elitefts™ Sunday Edition

On your website, you gave an example of your team doing pool tempos. How does one manage that or set parameters accounting for the difference between that and land? For instance, if a world record had 1,400 meters of tempo on land one day (separated into 20 x 70), how does that differ to pool work? Is it more time-related since distance obviously cannot be tracked?

Thank you,

- JJ


There are many different ways to perform the pool tempo. The question is, "what is the desired effect?" For recovery, nearly any method of execution is effective, so long as the efforts remain aerobic. For rehabilitation, towards alactic efforts, the efforts will be higher intensity yet still alactic via the control of duration.

To approximate ground-based tempo, one method is to double the length of the work interval and half the length of the rest interval (due to the lessened speed/force involved with running in the water), as is done with bike tempo; however, this work can become very challenging at the muscular level in the pool.

My use of pool tempo has essentially been one in which the efforts range between 15-30 seconds, as do the recoveries. We typically do sets of 10. In this way, the goal is not to approximate ground-based tempo but to foster recovery as well as similar adaptations through a different route. What you see in that video is when we were in South America and used the pool to facilitate recovery after a plane flight.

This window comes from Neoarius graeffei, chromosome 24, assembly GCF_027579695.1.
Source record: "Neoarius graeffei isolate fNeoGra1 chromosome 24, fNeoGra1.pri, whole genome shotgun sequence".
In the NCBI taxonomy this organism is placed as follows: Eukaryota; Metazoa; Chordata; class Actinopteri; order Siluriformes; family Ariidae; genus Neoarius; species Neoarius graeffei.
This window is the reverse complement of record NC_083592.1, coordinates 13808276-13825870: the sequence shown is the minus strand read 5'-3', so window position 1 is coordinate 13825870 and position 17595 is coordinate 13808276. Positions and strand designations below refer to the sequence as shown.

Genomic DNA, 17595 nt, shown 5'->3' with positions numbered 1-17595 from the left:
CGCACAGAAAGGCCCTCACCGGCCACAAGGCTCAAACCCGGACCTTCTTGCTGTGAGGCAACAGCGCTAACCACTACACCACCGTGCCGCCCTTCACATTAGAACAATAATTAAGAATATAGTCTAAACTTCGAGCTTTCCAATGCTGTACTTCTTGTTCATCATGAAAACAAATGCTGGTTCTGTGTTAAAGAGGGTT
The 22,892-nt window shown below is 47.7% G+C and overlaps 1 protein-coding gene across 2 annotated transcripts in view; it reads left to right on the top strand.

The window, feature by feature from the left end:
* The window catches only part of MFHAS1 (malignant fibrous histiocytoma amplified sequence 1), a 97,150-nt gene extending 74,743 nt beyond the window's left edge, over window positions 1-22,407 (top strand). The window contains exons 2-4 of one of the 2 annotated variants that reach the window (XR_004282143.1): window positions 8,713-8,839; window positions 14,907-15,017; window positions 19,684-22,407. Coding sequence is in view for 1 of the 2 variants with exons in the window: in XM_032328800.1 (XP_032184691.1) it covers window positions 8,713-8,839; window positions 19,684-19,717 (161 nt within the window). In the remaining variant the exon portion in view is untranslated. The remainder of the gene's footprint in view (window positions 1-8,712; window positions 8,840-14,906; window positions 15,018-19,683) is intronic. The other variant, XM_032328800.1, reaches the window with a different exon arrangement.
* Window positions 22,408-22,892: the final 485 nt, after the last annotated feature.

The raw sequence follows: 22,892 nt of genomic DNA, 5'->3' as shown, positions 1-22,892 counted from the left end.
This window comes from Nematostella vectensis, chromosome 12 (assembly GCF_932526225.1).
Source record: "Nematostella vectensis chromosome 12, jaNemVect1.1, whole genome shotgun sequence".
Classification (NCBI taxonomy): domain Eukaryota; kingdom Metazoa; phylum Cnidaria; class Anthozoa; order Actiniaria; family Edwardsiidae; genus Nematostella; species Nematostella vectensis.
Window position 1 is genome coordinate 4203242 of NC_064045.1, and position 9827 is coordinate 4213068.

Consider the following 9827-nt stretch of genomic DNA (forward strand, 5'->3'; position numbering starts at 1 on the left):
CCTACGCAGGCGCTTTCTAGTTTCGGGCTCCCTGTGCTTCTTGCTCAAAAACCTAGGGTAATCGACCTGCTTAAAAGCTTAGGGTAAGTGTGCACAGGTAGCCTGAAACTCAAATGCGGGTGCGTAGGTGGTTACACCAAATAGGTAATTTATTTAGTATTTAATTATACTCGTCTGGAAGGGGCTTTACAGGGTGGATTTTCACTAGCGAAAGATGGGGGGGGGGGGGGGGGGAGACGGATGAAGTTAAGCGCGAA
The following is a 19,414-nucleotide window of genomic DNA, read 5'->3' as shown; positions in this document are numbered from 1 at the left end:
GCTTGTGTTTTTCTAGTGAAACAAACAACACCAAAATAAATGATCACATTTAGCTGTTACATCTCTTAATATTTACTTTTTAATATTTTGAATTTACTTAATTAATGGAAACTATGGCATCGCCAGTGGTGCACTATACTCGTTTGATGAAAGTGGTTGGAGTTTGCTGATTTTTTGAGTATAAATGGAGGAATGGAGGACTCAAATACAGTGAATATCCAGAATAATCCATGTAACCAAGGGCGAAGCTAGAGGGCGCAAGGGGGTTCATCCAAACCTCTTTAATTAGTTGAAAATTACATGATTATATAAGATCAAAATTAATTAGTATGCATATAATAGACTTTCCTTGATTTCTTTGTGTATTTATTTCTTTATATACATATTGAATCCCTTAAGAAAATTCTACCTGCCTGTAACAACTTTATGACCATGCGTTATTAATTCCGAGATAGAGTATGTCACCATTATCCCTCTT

-The Thinker


What do you recommend for getting one's 300-meter times down? It's part of my physical for the police test and my only real weakness. I have a good three months before the test.


- Jeff


This is one of the most interesting questions I've received in a long time, as track & field is a passion of mine. The answer, however, is complicated in its detail.

From a big picture standpoint, you must have a look at where your strengths lie relative to the nature of the demands of the 300 meter, and then decide whether to employ a short-to-long or long-to-short approach to your preparation. In any regard, you'll have to make sure to employ supplementary volumes of acceleration (<30m) and max velocity (<60M) work to coincide with your special endurance runs—which in the case of long-to-short, may start as long as 1,000 meters or more... or, in the case of short-to-long, may be as short as split 60 meters.

As I stated, the details are comprehensive. You are welcome to email me through my site if you feel your preparation warrants distance coaching. If I were to guess, the fact that you're reading this site indicates that you are a strength enthusiast. If I'm correct, then you'll probably respond more favorably to a short-to-long program.

Good to know that at least Law Enforcement in your region is getting away from meaningless long distance runs.

-The Thinker

Visit The Thinker's website: Power Development Inc.